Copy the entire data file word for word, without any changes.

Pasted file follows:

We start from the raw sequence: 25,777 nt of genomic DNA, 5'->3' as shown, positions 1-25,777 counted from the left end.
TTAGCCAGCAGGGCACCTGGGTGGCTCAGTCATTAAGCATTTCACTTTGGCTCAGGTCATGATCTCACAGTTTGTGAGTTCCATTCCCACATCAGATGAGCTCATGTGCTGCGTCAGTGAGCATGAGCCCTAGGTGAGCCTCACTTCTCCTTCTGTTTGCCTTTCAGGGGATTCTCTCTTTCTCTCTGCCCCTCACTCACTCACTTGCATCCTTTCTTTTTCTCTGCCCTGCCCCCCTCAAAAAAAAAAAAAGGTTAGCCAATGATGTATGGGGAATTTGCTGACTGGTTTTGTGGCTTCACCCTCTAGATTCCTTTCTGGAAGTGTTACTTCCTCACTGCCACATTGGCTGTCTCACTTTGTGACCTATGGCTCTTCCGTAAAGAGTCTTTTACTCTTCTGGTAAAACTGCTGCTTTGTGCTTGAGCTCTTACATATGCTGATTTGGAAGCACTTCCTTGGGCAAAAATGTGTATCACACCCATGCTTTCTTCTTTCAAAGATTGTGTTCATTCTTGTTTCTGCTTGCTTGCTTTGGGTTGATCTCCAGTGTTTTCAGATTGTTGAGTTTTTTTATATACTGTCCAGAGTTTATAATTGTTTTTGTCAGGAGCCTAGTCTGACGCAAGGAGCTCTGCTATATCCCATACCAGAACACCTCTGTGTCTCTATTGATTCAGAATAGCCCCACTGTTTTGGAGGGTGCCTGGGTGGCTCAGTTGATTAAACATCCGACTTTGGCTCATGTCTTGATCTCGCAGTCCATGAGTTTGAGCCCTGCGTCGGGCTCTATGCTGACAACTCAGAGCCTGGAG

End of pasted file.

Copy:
We start from the raw sequence: 25,777 nt of genomic DNA, 5'->3' as shown, positions 1-25,777 counted from the left end.
TTAGCCAGCAGGGCACCTGGGTGGCTCAGTCATTAAGCATTTCACTTTGGCTCAGGTCATGATCTCACAGTTTGTGAGTTCCATTCCCACATCAGATGAGCTCATGTGCTGCGTCAGTGAGCATGAGCCCTAGGTGAGCCTCACTTCTCCTTCTGTTTGCCTTTCAGGGGATTCTCTCTTTCTCTCTGCCCCTCACTCACTCACTTGCATCCTTTCTTTTTCTCTGCCCTGCCCCCCTCAAAAAAAAAAAAAGGTTAGCCAATGATGTATGGGGAATTTGCTGACTGGTTTTGTGGCTTCACCCTCTAGATTCCTTTCTGGAAGTGTTACTTCCTCACTGCCACATTGGCTGTCTCACTTTGTGACCTATGGCTCTTCCGTAAAGAGTCTTTTACTCTTCTGGTAAAACTGCTGCTTTGTGCTTGAGCTCTTACATATGCTGATTTGGAAGCACTTCCTTGGGCAAAAATGTGTATCACACCCATGCTTTCTTCTTTCAAAGATTGTGTTCATTCTTGTTTCTGCTTGCTTGCTTTGGGTTGATCTCCAGTGTTTTCAGATTGTTGAGTTTTTTTATATACTGTCCAGAGTTTATAATTGTTTTTGTCAGGAGCCTAGTCTGACGCAAGGAGCTCTGCTATATCCCATACCAGAACACCTCTGTGTCTCTATTGATTCAGAATAGCCCCACTGTTTTGGAGGGTGCCTGGGTGGCTCAGTTGATTAAACATCCGACTTTGGCTCATGTCTTGATCTCGCAGTCCATGAGTTTGAGCCCTGCGTCGGGCTCTATGCTGACAACTCAGAGCCTGGAG